A few months ago, I reviewed AgileTask in the post AgileTask Feedback. I liked it, and my biggest piece of feedback to Rob was -
The biggest one I’ve got for you – try tweaking your Call-to-Action. “Sign Up Now – 30 Days Free”
I’m almost certain you could get a higher conversion rate. Perhaps “Take it for a spin”
Or “Get Started – be rolling with AgileTask in 7 Seconds”
If you A/B test your call to action, I reckon you’ll be able to find one that gets people to try the product at a much higher rate.
“Sign Up Now” sounds like a big commitment and “30 Days Free” makes me focus on the paying aspect, and makes me wonder if I’ll have to give a credit card to try.
So I’d recommend testing all of those elements and seeing what gets people trying it most often.
Rob just wrote to me to follow up, and it looks like things are going well -
Back in April I asked Sebastian for his thoughts on our web app, AgileTask [http://agiletask.me]. He was nice enough to provide some feedback for us, and we acted on a couple of his suggestions. Here is what we found.
Split testing was number one on the list. Specifically, we wanted to test the Sign Up button. To do this we chose a little app called Ninja Button [http://ninjabutton.com]. It has a built in button maker and was extremely simple to integrate into our app. It handles balancing the number of impressions between users and does a pretty great job of showing one user one button.
We made four buttons to begin with. We used two along the lines of Sign Up Now, and two that Sebastian had suggested, Get Started – Be rolling with AgileTask in 7 seconds and Take It For A Spin. After just two weeks it was apparent that the more traditional Sign Up buttons were lagging behind in conversions. Then after a couple months of running the tests we decided to make Take It For A Spin our official call-to-action button.
By the end of the test we found that Take It For A Spin and Get Started each had double the conversion rate of the Sign Up buttons.
We also tried out a couple other things that have helped clean up our home page, and reduced confusion about the app. We made important stuff bigger, swapped out the Noob achievement, and added some larger screenshots. Overall, we are quite happy with the results.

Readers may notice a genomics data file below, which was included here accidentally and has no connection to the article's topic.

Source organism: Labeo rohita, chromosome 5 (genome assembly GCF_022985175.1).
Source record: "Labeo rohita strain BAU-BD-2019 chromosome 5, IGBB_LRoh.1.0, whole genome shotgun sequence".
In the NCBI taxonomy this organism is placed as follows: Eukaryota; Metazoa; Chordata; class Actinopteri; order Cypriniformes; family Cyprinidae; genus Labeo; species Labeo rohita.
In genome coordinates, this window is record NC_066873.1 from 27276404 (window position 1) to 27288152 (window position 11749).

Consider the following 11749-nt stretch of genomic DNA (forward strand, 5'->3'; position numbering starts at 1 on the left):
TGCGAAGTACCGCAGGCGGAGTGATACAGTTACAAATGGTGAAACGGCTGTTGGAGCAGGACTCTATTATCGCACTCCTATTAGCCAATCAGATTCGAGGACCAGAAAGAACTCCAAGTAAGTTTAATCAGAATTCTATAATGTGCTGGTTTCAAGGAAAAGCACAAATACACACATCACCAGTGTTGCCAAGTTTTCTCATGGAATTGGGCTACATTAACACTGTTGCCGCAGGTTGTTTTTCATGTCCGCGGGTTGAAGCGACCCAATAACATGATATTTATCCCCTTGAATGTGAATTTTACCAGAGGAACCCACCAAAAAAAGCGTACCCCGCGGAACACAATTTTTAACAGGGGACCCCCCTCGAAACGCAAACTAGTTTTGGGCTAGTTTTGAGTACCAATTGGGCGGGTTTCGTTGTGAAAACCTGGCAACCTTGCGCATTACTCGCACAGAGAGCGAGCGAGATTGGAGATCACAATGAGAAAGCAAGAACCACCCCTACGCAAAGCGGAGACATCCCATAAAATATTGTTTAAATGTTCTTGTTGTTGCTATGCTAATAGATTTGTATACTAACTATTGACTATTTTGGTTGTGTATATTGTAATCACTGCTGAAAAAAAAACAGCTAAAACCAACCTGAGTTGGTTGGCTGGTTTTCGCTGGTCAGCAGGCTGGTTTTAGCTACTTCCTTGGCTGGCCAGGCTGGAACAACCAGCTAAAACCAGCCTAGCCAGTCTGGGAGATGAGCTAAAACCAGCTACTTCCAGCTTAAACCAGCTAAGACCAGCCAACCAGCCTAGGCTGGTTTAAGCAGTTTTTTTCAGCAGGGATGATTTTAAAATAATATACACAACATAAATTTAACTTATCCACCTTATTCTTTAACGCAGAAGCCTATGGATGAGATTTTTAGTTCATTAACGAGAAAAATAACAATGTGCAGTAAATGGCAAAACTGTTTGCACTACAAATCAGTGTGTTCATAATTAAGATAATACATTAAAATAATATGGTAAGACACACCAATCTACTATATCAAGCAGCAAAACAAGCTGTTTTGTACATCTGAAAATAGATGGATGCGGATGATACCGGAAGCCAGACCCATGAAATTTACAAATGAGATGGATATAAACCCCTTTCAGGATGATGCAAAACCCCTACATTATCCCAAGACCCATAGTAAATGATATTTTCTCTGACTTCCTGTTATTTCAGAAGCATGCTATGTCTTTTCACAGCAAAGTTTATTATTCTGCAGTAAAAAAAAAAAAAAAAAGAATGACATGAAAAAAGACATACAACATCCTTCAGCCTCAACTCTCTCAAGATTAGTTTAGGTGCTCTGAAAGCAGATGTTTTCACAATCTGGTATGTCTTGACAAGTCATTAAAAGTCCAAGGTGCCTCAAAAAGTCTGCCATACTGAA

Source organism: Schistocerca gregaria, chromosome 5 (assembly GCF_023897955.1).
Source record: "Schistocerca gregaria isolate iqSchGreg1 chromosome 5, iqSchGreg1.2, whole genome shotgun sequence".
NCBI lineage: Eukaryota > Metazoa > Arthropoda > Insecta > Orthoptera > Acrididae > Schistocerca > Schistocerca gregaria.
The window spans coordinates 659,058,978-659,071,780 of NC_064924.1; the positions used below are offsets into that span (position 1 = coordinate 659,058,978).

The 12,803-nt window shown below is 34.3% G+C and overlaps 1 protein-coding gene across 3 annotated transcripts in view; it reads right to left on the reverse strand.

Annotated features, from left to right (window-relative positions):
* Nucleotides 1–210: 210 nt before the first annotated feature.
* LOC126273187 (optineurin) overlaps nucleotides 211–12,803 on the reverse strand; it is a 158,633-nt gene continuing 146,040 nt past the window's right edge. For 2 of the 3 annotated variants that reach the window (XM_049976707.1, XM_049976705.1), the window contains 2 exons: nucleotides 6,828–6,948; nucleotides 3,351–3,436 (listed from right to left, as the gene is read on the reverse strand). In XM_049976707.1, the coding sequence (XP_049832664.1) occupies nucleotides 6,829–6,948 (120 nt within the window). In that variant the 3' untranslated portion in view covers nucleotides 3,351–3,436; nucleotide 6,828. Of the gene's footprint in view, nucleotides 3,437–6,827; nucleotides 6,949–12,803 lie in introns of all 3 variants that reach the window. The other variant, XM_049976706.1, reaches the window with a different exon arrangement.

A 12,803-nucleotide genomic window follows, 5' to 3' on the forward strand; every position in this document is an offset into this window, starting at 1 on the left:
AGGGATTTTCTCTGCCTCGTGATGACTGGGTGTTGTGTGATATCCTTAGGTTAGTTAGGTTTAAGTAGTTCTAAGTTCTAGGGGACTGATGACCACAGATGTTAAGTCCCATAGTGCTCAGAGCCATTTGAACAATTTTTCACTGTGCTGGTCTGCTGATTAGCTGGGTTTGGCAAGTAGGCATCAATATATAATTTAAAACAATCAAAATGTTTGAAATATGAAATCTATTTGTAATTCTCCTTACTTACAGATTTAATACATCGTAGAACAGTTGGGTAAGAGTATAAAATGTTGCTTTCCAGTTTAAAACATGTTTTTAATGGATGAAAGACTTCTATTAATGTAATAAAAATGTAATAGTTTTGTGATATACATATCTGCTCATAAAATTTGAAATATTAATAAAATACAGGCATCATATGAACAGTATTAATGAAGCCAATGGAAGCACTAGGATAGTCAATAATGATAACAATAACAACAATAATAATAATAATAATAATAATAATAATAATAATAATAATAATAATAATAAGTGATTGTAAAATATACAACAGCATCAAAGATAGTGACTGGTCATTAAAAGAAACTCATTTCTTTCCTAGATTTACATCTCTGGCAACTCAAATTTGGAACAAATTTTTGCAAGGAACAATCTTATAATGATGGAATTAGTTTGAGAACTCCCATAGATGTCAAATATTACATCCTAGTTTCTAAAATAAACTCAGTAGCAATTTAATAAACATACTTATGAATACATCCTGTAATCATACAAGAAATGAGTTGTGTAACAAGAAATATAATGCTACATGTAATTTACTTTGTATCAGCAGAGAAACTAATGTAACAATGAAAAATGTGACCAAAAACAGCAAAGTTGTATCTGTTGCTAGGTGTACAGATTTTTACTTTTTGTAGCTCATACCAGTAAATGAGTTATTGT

Thank you Sebastian for your help.
My pleasure! Congrats all the way around.
Remember, readers - small changes can make a big difference, especially on your call to action. That's like the crux of your whole business. So - test, test, test. Make it sound friendlier, more exciting, faster, less of a commitment, and less scary.
Here's the before version -
You can check out Rob's app at http://agiletask.me and my original full review at http://www.sebastianmarshall.com/agiletask-feedback. And if anyone wants me to do a quick review your business or project, drop a line. Email volume is high lately, but I'll get back to you when I can. Congrats Rob and best wishes!
I've worked in the Internet space for a while. I've learned that small changes to text and buttons CAN and DO have a big effect on click rates.
Generally, the bigger the button the better (a no-brainer).
When I worked at AOL, the best-clicking text/offer to get people to sign up was "Try it risk-free!" Users would begin paying immediately, but if they canceled within 2 months they'd get their money back. Logically not as good a deal as "60 days free" but it worked better.
I think the reason it worked better is "free" sub-communicates "low value." Nothing of value in life is free, and people instinctively understand that.
Rob Lund dropped me a line recently about his cool app AgileTask.
Here's a screenshot -
So, I like the product overall. It works as advertised - it's super lightweight and you can start using it really quickly. There's humorous achievements you can unlock that keeps it light. I reckon this is useful and usable for people.
I like the product. It's fast. Very responsive. Elegant, intuitive interface.
Since Part 1, I’ve been trying to ramp up my sales skills and actually close a sale. So I bought 3 sales books. The problem with these sales books is that they are mindset oriented rather than action oriented. I’m looking for a technique or a script I can use today, whereas instead these books give general advice on trying to understand the customer. I agree that this is something that I should know, but is not directly applicable.
One of the key things I learned is that selling to VITOs (Very Important Top Officers) is a lot different than selling to common small business owners. VITOs are hyper-busy and want you to be direct about your offer. Small business owners on the other hand, appreciate small talk and compliments. They like formalities and building friendships before buying.
I also learned some copywriting. It’s surprising how difficult writing a simple email copy is. It’s also surprising how little material there is on teaching writing small business email copy. I’ve asked Sebastian Marshall and Daniel Odio and they’ve offered suggestions. Sebastian told me that I needed to shorten my copy, and to have a stronger call to action.